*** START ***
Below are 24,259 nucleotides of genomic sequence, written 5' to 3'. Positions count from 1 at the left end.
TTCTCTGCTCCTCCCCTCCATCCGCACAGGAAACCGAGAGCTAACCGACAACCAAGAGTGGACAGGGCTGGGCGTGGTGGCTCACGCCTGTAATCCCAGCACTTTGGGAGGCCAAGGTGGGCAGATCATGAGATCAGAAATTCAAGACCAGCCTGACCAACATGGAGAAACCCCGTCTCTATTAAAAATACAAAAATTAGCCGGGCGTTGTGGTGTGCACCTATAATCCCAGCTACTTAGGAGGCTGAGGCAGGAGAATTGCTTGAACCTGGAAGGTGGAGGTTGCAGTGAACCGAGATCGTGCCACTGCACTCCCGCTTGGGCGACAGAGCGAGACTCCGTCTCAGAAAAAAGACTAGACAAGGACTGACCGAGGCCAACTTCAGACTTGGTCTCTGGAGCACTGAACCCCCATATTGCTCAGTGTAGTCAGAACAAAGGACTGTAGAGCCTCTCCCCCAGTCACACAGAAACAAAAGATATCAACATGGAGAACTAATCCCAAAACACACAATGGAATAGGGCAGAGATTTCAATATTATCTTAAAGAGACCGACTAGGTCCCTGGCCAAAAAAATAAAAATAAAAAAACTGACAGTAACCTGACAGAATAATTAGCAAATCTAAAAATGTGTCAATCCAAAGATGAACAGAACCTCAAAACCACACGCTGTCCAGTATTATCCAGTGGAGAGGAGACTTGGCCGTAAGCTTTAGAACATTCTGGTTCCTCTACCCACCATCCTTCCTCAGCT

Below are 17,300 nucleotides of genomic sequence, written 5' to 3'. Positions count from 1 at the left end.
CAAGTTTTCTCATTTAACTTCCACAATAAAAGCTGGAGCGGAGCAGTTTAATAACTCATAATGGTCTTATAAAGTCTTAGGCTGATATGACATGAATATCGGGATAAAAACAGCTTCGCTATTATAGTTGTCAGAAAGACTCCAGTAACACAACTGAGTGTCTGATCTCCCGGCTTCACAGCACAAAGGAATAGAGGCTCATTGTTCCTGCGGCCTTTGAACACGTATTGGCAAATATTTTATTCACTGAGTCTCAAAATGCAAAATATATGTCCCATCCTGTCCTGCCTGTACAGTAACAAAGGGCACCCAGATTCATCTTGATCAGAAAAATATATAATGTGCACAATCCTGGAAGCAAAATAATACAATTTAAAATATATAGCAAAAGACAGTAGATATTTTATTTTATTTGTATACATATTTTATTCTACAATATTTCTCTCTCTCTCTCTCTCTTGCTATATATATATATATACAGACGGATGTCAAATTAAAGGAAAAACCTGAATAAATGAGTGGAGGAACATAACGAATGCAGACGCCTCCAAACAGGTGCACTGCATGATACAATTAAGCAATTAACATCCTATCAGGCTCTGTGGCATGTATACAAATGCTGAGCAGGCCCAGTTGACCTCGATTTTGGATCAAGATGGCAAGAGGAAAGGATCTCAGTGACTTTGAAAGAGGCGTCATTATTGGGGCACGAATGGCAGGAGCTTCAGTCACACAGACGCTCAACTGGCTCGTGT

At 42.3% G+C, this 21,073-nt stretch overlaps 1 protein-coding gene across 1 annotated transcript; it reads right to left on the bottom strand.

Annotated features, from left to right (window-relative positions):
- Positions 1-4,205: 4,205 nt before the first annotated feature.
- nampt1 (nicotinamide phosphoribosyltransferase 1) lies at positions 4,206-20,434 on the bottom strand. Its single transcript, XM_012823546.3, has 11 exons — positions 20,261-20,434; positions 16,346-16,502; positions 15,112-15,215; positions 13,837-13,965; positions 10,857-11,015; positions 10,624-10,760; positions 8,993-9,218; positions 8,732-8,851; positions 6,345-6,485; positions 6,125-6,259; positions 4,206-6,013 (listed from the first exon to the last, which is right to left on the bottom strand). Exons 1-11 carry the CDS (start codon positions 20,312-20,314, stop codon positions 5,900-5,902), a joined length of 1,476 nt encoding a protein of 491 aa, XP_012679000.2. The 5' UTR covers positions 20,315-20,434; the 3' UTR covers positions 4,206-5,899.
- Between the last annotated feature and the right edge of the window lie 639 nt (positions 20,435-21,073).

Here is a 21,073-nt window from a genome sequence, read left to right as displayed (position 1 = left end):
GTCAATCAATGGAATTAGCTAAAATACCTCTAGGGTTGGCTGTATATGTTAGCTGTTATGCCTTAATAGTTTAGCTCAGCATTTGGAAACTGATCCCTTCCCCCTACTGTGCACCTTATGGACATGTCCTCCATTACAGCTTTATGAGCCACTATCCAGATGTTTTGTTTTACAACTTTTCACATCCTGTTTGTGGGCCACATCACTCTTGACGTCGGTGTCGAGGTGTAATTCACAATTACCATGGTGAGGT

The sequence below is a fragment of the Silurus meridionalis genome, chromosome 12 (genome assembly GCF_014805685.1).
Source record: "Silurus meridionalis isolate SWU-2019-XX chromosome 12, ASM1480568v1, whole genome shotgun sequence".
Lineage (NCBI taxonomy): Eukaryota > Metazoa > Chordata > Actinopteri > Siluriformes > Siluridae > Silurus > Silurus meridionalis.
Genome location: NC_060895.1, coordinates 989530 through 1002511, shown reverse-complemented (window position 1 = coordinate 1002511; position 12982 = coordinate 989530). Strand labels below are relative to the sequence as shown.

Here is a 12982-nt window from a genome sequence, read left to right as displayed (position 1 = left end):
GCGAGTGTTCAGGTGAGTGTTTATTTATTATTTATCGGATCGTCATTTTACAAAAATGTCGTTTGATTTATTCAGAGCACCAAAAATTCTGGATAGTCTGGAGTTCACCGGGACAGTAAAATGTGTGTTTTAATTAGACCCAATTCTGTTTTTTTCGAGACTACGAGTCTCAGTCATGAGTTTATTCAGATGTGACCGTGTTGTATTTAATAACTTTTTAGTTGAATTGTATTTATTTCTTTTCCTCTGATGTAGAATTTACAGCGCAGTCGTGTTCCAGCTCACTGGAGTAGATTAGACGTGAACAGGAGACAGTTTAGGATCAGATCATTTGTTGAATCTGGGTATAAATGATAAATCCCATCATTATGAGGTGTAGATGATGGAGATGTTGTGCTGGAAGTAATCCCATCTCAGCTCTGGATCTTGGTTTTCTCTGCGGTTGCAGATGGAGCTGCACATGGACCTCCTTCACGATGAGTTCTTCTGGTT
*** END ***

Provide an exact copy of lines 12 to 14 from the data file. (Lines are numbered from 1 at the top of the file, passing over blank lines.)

The sequence below is a fragment of the Silurus meridionalis genome, chromosome 12 (genome assembly GCF_014805685.1).
Source record: "Silurus meridionalis isolate SWU-2019-XX chromosome 12, ASM1480568v1, whole genome shotgun sequence".
Lineage (NCBI taxonomy): Eukaryota > Metazoa > Chordata > Actinopteri > Siluriformes > Siluridae > Silurus > Silurus meridionalis.